- Citrix: After calling VMware’s cloud strategy deadwood, Citrix (previous CloudAve coverage) had trouble coming up with their own credible cloud strategy. Even though they gained some credibility after they went onboard with OpenStack and their recent Project Olympus announcement, the chances of Citrix making it big on their own were remote. Since the new Citrix CloudStack is going to have OpenStack at the core with Cloud.com’s platform playing a role at the Orchestration layer, we are essentially going to see a two pronged cloud strategy with their own cloud push and, also, as a major player in the OpenStack ecosystem. I am still not sure what they have done with their VMLogix acquisition and whether it will see light in the new Citrix CloudStack but some of the folks from VMLogix are going to be part of the new Cloud Platforms Product Group. As I told earlier, if Citrix play their cards right with Cloud.com, they are going to make a very strong play in this space
- Microsoft: After being completely clueless about how they are going to compete in the enterprise private cloud market and service providers market, Microsoft (previous CloudAve coverage) has taken the necessary steps to establish themselves as someone whom their existing enterprise customers will approach first while considering a move to cloud. System Center 5 is a right step but they still have a long way to go in terms of messaging. They also face the dilemma of killing their current cash cow for future security. I am still not convinced that they have the right service provider strategy. Microsoft may have to do lot of catching up with Citrix on the service providers side
- Eucalyptus: Once upon a time, before OpenStack became the household name, Eucalyptus (previous CloudAve coverage) was the hottest startup in the space. But their momentum has considerably slowed in 2010 and, also, in 2011. In fact, Marten Mickos, CEO of Eucalyptus, promised me that there will be lot of momentum for them in 2011. I am still waiting for them to get rolling. I was expecting Redhat to acquire them and it didn’t happen. With Citrix acquiring Cloud.com, their path became even more steeper and we will have to wait and see how they respond
- OpenStack: It is clearly a win-win situation for OpenStack (previous CloudAve coverage), the open source cloud infrastructure project started by Rackspace and NASA with more than 50 companies in the ecosystem including Citrix (one of their biggest contributors). Since OpenStack is going to be at the core of Citrix CloudStack, any success achieved by Citrix is a win for OpenStack. They also have other players in the ecosystem who can offer solutions comparable with Cloud.com and this gives them a chance to independently target the same users Citrix will be targeting. The next year is going to be very interesting for OpenStack and they are going to score big independent of any Citrix contribution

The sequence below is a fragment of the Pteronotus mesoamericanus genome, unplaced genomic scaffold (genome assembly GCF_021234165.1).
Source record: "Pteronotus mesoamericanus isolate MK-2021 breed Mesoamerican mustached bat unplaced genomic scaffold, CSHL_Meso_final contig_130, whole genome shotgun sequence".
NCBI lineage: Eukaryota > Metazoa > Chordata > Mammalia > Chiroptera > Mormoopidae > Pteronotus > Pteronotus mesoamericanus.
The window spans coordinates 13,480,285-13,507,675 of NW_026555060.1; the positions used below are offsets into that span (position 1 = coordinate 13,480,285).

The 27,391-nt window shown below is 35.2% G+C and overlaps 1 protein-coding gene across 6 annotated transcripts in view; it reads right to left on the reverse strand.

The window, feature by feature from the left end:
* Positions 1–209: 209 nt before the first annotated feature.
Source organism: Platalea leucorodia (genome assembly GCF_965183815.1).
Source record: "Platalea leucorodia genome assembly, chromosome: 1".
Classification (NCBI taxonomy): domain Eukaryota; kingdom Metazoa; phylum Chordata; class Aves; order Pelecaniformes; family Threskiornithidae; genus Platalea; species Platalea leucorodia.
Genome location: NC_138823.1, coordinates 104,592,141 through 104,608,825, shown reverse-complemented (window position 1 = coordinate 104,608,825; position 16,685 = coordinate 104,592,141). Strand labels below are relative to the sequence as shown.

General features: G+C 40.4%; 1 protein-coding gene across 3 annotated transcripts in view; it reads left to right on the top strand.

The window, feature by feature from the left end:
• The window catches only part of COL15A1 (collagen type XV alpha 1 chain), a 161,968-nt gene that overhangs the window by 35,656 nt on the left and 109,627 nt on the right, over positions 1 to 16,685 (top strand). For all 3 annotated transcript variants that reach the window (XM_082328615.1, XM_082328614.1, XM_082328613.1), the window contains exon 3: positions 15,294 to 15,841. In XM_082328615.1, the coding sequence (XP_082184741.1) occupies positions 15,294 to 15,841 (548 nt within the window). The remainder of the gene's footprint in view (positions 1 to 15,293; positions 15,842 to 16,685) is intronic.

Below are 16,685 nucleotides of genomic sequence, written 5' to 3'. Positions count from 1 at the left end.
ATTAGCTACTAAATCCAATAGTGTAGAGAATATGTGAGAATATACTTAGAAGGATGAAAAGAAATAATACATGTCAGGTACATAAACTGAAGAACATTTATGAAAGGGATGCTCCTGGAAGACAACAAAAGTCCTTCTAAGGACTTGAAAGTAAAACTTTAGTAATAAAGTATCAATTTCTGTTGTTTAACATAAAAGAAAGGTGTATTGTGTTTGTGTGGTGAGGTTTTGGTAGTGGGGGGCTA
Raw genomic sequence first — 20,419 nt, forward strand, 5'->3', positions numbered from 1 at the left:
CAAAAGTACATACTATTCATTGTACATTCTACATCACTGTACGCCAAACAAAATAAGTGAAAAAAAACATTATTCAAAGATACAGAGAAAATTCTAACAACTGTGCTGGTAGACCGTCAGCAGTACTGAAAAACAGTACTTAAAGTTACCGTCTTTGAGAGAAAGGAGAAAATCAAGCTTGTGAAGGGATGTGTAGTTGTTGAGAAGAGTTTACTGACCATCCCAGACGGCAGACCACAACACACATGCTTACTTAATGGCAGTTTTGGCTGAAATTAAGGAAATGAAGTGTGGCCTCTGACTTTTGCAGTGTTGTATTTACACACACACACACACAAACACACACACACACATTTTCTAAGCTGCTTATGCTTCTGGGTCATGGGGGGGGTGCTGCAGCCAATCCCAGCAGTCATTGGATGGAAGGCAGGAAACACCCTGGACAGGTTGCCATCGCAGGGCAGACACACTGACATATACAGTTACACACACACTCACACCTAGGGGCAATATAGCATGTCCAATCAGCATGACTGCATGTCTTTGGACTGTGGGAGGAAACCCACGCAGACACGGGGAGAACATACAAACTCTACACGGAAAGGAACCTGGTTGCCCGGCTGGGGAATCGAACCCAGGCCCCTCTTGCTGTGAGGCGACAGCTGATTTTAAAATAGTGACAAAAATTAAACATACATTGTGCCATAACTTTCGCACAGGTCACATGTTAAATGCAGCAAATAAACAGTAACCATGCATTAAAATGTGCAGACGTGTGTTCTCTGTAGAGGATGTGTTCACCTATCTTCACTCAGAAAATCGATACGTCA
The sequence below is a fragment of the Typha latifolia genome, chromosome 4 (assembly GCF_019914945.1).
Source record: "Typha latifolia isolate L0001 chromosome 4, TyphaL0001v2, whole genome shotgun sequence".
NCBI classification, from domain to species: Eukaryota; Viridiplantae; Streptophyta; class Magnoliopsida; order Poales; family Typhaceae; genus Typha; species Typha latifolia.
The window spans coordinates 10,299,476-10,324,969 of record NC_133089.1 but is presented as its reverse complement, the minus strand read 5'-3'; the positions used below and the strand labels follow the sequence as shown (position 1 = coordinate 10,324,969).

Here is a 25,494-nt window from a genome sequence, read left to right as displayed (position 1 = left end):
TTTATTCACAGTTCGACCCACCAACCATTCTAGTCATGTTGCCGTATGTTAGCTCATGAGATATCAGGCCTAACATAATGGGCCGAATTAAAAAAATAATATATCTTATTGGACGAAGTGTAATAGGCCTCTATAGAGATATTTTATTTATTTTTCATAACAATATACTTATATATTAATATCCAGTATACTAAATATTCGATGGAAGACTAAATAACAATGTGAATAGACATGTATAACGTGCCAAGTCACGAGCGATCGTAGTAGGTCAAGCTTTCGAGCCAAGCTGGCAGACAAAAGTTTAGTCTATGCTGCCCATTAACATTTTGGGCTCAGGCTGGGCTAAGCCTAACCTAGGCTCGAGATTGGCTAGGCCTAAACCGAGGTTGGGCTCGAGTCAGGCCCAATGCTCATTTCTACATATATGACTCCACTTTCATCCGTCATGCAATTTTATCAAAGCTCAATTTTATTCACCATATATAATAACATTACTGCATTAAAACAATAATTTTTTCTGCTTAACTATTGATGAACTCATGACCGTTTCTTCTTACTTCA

- Other big players: Even though big companies like CA and BMC are trying their best to be strong contenders, it is still in early stages for them. It will be interesting to see how they put their resources to use in order to gain market share
- Other Startups: There are many startups in this space who were competitors to Cloud.com in the past. Chief among them are Cloupia, Nimbula, Abiquo, Gale, etc.. I am yet to speak with many of the startups in this space but based on my conversations and observations, Cloupia and Abiquo are having some good momentum. Cloupia seems to be gaining traction in the converged infrastructure space and Abiquo, after some initial mis-steps, have put their act together to gain traction. Nimbula is playing a different game from other players in the space. They are targeting greenfield applications built for the cloud. It will be interesting to see if they can convince enterprises to embrace their strategy. Gale, Intellio, Hexagrid, Flexiscale, etc. are also playing hard in this space. The next 2-3 years will decide the fate of all these startups and other players. Just like in the case of Eucalyptus, Citrix’s acquisition of Cloud.com is going to make the climb steep for these players. We will have to wait and see how it plays out
Overall, this is a great move by Citrix and it is also a validation for the idea of Federated Clouds I am pushing here in the blog. It is going to greatly help this thesis because Service Providers can now rely on an open source solution from a big name player. This is going to make the space much more competitive and the players are going to innovate hard to stay relevant through the tough competition. Congratulations to the entire Cloud.com team including fellow CloudAve
blogger bro Christian Reilly, who recently joined them.
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- The Open Source Cloud Has a New Champion – Citrix Buys Cloud.com